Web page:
A decision made while your children were younger, or a decision made while you were working in your past employment position, may no longer work.
Anyone who has gone through a divorce—no matter it was months or years ago—knows that life goes on and sometimes changes dramatically. Although as an attorney, I make every effort to obtain enduring divorce agreements that stand the test of time, people remarry, lose jobs, get higher paying jobs, and/or relocate out of state. When these sorts of events happen, clients approach me with the aim of modifying a divorce decree.
Under Texas law, you can file a case with the original court for modifying a divorce decree, but you can also resist an attempt at modification. I will aggressively represent people involved in post-decree modifications: both those who are seeking to have changes made and those who contest the proposed changes.
To make the process as easy as possible, I offer affordable, high-quality legal help, with free initial consultations. Call me today at 682-234-2006 or email me to schedule your appointment so I can answer your questions and help you with your concerns.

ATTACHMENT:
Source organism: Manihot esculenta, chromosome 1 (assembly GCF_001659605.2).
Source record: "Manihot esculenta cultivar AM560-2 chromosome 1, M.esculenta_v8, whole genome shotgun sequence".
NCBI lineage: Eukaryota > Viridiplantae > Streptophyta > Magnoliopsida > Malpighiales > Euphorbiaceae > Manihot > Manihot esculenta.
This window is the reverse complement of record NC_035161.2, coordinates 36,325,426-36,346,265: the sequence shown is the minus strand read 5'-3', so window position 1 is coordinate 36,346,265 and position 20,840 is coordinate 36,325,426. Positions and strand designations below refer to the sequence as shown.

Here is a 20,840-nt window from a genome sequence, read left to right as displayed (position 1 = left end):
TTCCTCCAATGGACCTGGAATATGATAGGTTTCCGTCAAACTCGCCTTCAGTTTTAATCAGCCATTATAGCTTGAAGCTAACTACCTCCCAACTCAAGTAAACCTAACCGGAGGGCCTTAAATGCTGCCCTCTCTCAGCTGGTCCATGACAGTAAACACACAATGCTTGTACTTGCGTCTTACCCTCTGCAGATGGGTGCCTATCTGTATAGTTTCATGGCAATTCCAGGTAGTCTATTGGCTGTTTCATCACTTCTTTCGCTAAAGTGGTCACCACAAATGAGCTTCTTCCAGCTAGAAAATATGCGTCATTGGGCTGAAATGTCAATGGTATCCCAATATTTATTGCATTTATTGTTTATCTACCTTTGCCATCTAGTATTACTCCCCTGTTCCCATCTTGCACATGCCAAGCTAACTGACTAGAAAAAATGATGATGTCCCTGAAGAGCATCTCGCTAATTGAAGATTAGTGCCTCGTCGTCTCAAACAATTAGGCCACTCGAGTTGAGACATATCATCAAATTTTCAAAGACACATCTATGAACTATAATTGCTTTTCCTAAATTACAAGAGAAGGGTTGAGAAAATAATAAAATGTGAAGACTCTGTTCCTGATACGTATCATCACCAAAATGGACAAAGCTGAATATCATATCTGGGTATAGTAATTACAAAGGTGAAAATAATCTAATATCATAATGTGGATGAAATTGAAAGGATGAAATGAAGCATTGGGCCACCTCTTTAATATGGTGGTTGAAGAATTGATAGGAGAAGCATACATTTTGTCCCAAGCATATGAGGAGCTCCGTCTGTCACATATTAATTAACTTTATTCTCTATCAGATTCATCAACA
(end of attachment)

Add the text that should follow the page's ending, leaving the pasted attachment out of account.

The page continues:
It is important to note that I also serve couples who were never married but who do have children together. These couples will not have a divorce decree, but rather a SAPCR (Suit Affecting the Parent–Child Relationship) order.
Modifications include the following:
- Child custody modifications: Changes to parenting time agreements can arise because of parental relocation, child relocation, and, in some situations, a child’s request to live with a different parent. I represent military families and can help with any relocation issues involving deployment or relocation overseas.
- Child support modifications: Changes to child support payments involve financial factors such as remarriage, a new job, job loss, or significant changes in the child’s financial needs.
- Alimony modifications: Spousal support (alimony) is not granted in all situations. When it is, it may be awarded on a permanent or temporary basis. If there has been a significant change in either ex-spouse’s income, alimony may be able to be increased or decreased.
It is important to note that for a modification to be granted, there must be a material and substantial change in circumstances of one of the parties or of the child, that is, something has significantly impacted a party and makes the current order unsuitable.